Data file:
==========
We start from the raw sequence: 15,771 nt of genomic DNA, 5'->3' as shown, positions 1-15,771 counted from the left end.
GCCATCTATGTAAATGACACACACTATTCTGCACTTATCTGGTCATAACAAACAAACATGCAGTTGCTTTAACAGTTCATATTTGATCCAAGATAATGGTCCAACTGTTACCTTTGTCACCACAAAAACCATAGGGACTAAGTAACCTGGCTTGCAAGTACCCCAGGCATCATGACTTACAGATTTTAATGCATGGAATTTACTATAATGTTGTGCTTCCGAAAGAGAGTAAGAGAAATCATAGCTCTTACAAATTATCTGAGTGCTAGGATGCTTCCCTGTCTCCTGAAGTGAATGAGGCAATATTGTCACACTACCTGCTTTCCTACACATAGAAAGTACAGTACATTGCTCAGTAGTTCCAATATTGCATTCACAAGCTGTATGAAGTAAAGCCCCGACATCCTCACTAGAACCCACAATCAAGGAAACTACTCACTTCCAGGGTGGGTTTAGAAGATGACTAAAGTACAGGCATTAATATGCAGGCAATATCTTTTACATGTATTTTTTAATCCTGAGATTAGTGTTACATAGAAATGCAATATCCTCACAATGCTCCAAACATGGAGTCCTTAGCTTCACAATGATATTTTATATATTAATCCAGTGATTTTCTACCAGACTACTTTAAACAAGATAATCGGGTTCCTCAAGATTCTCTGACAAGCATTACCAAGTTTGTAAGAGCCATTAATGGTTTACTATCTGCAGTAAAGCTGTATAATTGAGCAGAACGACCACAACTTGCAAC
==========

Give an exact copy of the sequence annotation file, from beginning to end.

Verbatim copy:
We start from the raw sequence: 15,771 nt of genomic DNA, 5'->3' as shown, positions 1-15,771 counted from the left end.
GCCATCTATGTAAATGACACACACTATTCTGCACTTATCTGGTCATAACAAACAAACATGCAGTTGCTTTAACAGTTCATATTTGATCCAAGATAATGGTCCAACTGTTACCTTTGTCACCACAAAAACCATAGGGACTAAGTAACCTGGCTTGCAAGTACCCCAGGCATCATGACTTACAGATTTTAATGCATGGAATTTACTATAATGTTGTGCTTCCGAAAGAGAGTAAGAGAAATCATAGCTCTTACAAATTATCTGAGTGCTAGGATGCTTCCCTGTCTCCTGAAGTGAATGAGGCAATATTGTCACACTACCTGCTTTCCTACACATAGAAAGTACAGTACATTGCTCAGTAGTTCCAATATTGCATTCACAAGCTGTATGAAGTAAAGCCCCGACATCCTCACTAGAACCCACAATCAAGGAAACTACTCACTTCCAGGGTGGGTTTAGAAGATGACTAAAGTACAGGCATTAATATGCAGGCAATATCTTTTACATGTATTTTTTAATCCTGAGATTAGTGTTACATAGAAATGCAATATCCTCACAATGCTCCAAACATGGAGTCCTTAGCTTCACAATGATATTTTATATATTAATCCAGTGATTTTCTACCAGACTACTTTAAACAAGATAATCGGGTTCCTCAAGATTCTCTGACAAGCATTACCAAGTTTGTAAGAGCCATTAATGGTTTACTATCTGCAGTAAAGCTGTATAATTGAGCAGAACGACCACAACTTGCAAC